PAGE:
Press Release


For Immediate Release Contact

 

Sue Ducat
Director of Communications
(301) 841-9962
sducat@projecthope.org

   

October 2013's Insurance Cancellation Firestorm In Context

 

Bethesda, MD—In October 2013, a political firestorm erupted when Americans with individual health insurance plans received cancellation notices from their insurers. Their plans had failed to meet the new minimum coverage standards of the Affordable Care Act (ACA) taking effect in January 2014. A new study, being released today as a Web First by Health Affairs, provides what news reports last fall failed to convey: context about the typical coverage patterns over time of those in the individual insurance market. The author examined US Census data for 2008–2011 (prior to when the ACA’s provisions took effect) and found this market was characterized by high turnover: every year an estimated 6.2 million Americans in nongroup plans moved out of nongroup coverage, and only 42 percent remained consistently enrolled in such coverage after one year. Another key finding: eighty percent of those leaving a nongroup plan ended up with different health insurance within twelve months, most commonly through coverage offered by an employer. The data showed wide variations across demographic groups, with whites and self-employed Americans most likely to retain their insurance policies, and those ages 19–35 the most likely to leave nongroup coverage. (Only 21 percent of this group retained continuous nongroup coverage for two years.)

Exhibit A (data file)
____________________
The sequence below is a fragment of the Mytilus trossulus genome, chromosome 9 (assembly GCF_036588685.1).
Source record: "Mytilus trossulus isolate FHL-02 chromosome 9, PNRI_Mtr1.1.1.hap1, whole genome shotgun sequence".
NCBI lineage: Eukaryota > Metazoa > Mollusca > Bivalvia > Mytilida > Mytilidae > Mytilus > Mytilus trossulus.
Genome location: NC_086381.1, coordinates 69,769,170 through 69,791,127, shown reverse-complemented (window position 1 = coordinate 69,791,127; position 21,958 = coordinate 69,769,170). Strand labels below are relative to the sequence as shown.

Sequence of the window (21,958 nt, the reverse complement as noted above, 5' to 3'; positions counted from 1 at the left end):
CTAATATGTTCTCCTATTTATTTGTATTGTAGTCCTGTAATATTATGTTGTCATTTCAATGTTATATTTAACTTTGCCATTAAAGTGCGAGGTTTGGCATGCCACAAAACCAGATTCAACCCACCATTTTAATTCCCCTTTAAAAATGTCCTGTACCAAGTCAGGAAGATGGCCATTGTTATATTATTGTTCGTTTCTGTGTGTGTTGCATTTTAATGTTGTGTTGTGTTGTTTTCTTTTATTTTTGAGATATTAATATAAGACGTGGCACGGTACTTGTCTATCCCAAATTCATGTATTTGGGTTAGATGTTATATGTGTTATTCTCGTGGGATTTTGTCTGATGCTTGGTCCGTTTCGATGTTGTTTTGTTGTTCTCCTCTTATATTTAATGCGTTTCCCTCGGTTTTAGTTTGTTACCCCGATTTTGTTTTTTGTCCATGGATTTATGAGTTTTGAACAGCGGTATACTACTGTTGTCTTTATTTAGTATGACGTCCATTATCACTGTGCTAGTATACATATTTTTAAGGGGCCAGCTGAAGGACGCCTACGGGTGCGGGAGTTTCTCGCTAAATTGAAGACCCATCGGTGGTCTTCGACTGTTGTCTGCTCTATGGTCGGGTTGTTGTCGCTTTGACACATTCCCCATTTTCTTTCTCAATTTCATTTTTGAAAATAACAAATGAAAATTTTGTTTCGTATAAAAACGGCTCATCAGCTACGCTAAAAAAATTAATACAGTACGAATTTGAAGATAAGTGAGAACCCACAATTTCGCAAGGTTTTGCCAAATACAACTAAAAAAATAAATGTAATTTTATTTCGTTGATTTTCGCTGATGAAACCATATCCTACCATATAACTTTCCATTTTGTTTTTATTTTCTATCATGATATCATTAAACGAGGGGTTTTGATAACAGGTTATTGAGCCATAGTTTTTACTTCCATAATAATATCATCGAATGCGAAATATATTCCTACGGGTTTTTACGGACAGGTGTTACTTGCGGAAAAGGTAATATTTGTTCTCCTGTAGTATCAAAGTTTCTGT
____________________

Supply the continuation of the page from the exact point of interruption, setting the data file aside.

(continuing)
Insurance Cancellations In Context: Stability Of Coverage In The Nongroup Market Prior To Health Reform


By Benjamin D. Sommers


http://content.healthaffairs.org/lookup/doi/10.1377/hlthaff.2014.0005


Sommers is affiliated with Harvard School of Public Health, Harvard Medical School, and Brigham and Women’s Hospital.


The study will also appear in the May issue of Health Affairs.



The study confirmed the volatility of the individual insurance market. It also showed that some Americans—particularly those who were older and self-employed—typically retained their policies for three years or more. For them, said the author, “cancellations of nongrandfathered plans related to the ACA represented an unwanted change in coverage options that might have been quite disruptive.” However, the author also noted that the ACA creates a range of new coverage options. In addition to providing insights into the ACA’s cancellation controversy, the author suggests that his analysis can also offer “a nationally representative estimate of baseline coverage stability” in the nongroup market prior to the ACA.

 
About Health Affairs
 

Health Affairs is the leading journal at the intersection of health, health care, and policy. Published by Project HOPE, the peer-reviewed journal appears each month in print, with additional Web First papers published periodically at www.healthaffairs.org. The full text of each Health Affairs Web First paper is available free of charge to all website visitors for a one-week period following posting, after which it switches to pay-per-view for nonsubscribers. Web First papers are supported in part by a grant from The Commonwealth Fund. You can also find the journal on Facebook and Twitter. Read daily perspectives on Health Affairs Blog. Download our podcasts, including monthly Narrative Matters essays, on iTunes. Tap into Health Affairs content with the new iPad app.